- The Washington Times - Thursday, October 12, 2006

Ray Rice was prepared to be a part of the long tradition of talented running backs at Syracuse.

From Jim Brown, Ernie Davis and Floyd Little to Joe Morris and recent stars like James Mungro and Walter Reyes, the Orange have quite a history at the tailback position.

But Rice, a coveted recruit from New Rochelle, N.Y., who committed to Syracuse early in the process, was not happy when coach Paul Pasqualoni was fired after the 2004 season, and decided to look elsewhere.

“I think I was more loyal to Coach Pasqualoni than to Syracuse University,” Rice said. “I thought they were going to give him another year to change things. It bothered me when he was fired.”

Rice ended up choosing a long downtrodden program closer to home and the chance to build a new tradition — a winning program at Rutgers.

“It was the family atmosphere. When I came here it felt like I was home,” Rice said. “It is only an hour from my house and my family is there for every home game. And now I have my second family here.”

Despite Brian Leonard’s presence in the Scarlet Knights backfield, Rice forced his way into the starting lineup and the coaching staff found ways to get both players the ball. Rice finished his freshman season with 1,120 yards and Rutgers went 7-5 and earned an invitation to the Insight Bowl.

At many of the other BCS programs, 7-5 would not be reason to celebrate. But at the State University of New Jersey, where the football team hadn’t played in a postseason game since 1978 and had never played in one outside of the Garden State, it was cause for jubilation.

This season, with Rice as the feature back and Leonard as a jack-of-all-trades type, the Scarlet Knights are rolling. The season began with the Rutgers media relations staff promoting Leonard as a Heisman Trophy candidate, but Rice has forced his way into the discussion. He is second in the nation with 806 yards in five games, and Rutgers is undefeated and ranked No. 24 in the country.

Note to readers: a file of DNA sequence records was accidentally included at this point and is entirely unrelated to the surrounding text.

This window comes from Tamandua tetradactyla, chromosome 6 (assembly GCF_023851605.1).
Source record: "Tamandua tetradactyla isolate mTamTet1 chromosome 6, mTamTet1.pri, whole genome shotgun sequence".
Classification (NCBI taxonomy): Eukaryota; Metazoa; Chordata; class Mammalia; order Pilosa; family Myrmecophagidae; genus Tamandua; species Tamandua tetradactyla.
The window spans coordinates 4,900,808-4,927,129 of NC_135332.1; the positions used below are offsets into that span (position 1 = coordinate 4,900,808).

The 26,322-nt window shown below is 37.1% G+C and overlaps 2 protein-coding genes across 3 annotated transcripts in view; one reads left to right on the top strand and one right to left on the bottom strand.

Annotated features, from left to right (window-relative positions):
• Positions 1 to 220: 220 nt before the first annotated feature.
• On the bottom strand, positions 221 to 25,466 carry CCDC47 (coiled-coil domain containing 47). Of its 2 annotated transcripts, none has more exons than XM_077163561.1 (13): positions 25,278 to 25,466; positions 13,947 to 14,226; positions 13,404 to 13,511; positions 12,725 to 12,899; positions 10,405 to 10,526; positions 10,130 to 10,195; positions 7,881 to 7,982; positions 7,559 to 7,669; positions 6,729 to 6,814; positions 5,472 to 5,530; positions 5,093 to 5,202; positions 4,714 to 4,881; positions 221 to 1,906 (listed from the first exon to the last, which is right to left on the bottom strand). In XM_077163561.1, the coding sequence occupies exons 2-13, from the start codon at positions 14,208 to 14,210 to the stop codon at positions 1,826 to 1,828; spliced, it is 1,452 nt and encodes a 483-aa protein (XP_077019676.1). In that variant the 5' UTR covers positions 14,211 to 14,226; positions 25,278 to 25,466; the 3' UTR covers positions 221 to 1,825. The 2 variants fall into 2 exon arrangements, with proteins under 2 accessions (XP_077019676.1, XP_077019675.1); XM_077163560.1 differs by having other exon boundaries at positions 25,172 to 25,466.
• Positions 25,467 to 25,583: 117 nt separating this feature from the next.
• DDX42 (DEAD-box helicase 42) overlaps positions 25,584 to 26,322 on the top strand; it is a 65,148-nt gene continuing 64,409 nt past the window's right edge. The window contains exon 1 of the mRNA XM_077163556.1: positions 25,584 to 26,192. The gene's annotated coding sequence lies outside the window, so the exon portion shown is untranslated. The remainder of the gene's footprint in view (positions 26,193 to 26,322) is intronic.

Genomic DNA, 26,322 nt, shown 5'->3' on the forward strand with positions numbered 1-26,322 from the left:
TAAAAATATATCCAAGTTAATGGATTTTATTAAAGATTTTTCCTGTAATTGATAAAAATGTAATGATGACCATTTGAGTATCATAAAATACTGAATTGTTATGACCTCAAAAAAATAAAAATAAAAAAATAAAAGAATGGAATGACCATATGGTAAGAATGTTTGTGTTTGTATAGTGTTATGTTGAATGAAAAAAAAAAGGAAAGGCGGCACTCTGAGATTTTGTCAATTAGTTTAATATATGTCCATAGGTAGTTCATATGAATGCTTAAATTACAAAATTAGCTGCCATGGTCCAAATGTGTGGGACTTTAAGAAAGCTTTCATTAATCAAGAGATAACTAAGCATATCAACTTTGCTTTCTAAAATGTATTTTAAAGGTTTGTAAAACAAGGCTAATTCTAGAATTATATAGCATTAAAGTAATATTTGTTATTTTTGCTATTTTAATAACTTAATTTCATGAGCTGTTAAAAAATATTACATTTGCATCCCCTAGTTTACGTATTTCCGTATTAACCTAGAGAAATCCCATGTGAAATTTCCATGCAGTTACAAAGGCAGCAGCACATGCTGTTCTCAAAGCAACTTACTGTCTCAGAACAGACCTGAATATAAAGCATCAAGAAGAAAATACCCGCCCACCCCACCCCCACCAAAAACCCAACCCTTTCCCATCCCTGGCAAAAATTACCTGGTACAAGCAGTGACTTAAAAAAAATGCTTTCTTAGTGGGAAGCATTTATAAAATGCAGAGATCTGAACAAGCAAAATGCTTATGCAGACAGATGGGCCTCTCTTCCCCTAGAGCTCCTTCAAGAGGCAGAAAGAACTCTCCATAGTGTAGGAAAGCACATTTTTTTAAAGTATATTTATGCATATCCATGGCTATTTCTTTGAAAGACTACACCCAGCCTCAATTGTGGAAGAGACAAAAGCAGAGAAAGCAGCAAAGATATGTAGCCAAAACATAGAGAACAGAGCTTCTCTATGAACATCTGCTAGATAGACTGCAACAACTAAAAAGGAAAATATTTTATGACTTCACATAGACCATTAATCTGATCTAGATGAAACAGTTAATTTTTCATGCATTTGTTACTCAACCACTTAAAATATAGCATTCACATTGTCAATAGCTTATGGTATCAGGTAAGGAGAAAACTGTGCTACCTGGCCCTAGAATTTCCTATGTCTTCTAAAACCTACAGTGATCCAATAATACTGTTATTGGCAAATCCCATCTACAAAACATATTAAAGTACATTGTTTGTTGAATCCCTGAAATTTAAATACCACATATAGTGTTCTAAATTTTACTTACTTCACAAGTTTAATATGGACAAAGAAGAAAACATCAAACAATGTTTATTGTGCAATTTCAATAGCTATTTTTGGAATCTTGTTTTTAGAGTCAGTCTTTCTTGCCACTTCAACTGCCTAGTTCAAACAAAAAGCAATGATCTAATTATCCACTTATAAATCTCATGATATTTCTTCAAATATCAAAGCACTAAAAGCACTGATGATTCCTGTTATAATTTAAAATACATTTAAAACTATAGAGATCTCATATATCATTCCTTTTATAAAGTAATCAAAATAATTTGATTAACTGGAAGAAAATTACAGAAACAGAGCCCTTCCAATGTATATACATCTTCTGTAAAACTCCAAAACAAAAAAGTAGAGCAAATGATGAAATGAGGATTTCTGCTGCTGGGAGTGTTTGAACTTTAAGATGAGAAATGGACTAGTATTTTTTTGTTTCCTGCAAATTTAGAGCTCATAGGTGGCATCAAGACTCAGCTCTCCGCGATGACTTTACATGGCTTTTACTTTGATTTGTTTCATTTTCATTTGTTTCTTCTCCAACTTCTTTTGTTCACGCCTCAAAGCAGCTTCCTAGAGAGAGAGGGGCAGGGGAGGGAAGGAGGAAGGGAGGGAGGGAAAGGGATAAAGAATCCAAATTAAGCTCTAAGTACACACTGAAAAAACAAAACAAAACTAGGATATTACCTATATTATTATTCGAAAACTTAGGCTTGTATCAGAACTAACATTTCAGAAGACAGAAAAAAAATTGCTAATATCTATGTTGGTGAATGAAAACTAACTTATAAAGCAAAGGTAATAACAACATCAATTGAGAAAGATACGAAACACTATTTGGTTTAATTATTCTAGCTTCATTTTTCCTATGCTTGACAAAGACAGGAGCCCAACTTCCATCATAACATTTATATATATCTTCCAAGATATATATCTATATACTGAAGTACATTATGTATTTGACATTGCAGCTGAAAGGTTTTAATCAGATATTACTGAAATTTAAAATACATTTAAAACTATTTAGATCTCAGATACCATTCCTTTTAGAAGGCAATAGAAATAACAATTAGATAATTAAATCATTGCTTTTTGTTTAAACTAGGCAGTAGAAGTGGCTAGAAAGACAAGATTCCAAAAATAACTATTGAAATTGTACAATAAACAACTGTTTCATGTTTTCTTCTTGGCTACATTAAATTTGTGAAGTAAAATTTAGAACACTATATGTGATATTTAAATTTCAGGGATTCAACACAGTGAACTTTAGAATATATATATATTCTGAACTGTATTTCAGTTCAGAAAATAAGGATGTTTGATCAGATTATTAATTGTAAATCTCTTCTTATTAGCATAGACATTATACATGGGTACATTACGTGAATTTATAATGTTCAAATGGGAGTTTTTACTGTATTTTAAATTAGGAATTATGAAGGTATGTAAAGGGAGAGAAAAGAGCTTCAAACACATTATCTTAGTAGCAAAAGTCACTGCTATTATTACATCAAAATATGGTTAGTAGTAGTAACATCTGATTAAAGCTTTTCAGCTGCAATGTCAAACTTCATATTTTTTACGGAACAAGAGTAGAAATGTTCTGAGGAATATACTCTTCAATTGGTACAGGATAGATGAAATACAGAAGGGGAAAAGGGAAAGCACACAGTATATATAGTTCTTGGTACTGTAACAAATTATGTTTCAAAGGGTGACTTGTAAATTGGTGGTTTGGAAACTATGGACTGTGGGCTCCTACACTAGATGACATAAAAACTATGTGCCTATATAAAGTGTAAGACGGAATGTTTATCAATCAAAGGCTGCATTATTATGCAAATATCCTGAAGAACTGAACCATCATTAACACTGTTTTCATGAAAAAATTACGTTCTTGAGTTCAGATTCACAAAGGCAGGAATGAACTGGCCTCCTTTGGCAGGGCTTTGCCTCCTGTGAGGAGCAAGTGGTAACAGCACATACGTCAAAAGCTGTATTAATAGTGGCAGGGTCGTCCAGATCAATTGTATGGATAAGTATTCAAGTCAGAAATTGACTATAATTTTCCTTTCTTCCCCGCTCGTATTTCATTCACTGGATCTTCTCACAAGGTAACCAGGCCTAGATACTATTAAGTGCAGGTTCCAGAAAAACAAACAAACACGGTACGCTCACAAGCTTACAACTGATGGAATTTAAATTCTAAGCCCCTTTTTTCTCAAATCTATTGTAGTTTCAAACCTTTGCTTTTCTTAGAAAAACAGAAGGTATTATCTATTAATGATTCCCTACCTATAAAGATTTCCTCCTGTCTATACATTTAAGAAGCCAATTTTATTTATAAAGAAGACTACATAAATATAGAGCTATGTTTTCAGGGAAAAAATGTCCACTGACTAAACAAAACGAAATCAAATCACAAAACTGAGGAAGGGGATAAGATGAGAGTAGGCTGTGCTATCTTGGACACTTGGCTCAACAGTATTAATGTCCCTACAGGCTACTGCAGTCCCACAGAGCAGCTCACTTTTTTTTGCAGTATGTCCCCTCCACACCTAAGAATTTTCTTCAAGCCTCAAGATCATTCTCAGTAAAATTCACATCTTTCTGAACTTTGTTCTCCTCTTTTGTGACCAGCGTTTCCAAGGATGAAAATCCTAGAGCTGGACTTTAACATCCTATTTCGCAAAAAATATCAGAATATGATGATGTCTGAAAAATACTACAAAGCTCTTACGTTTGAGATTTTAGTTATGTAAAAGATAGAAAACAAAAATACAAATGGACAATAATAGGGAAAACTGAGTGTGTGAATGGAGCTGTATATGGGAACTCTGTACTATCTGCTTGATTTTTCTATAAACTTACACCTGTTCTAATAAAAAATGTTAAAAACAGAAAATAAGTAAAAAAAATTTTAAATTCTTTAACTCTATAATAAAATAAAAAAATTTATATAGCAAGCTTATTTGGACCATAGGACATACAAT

Leonard’s carries are down but he leads the team in receptions with 19. Among his many roles with the team is mentoring the sophomore sensation that lines up in the backfield with him.

“[Rice] is such a good guy. He is a complete running back with great vision. I think he might have the fastest 10-yard burst of anyone I’ve ever seen,” Leonard said. “It is kind of a weird relationship, but we just connected. I took him under my wing. I first saw him at the Governor’s Bowl [a New York-New Jersey high school all-star game] and he was from New York like me so I kept my eye on him. He was making all these great runs and then at the end he was dancing and I thought, ‘Oh man, this kid is going to be cocky.’ But he’s not like that at all. He’s a good guy and he’s humble.”

After Rice backed out of his commitment to Syracuse, he convinced coach Greg Schiano to take his buddy and former high school teammate, safety Courtney Greene.

Greene, who spent Rice’s senior year of high school at Bridgton Academy in Maine, started every game as a true freshman and lead the team with 116 tackles — good enough for second in the Big East.

This season Greene leads the team in tackles and has an interception in three consecutive games.

“That’s my boy,” Rice said of Greene. “We’re roommates, classmates. We do everything together. He is a big hitter but he’s also become a sound tackler.”

The Scarlet Knights (5-0) travel to Annapolis to face Navy (5-1) tomorrow in their final nonconference game. Schiano took the Rutgers job in 2000 and had the Scarlet Knights on the verge of postseason action before Rice and Greene joined the team. Just getting to a bowl game isn’t the main objective anymore — competing for a Big East conference title is.

“Normally college football isn’t like college basketball where one or two kids can change a team’s fortunes,” said Tim Pernetti, who played at Rutgers and is an analyst for the Scarlet Knights radio network. He is also an Executive Vice President for content at College Sports Television. “But when you are talking about kids of this caliber, they can really make a difference … It is scary to think what their high school team must have been like to face.”

New Rochelle won a New York state championship in 2003 when Rice was a junior and Greene was a senior. Rice led them back to the title game in 2004 but lost to current Duke point guard Greg Paulus and Christian Brothers Academy.

“I am all about change,” Rice said. “People come up to us and they are excited. It feels good to get that kind of respect. It is a lot like high school. Our school was always close, and we put them over the top.”

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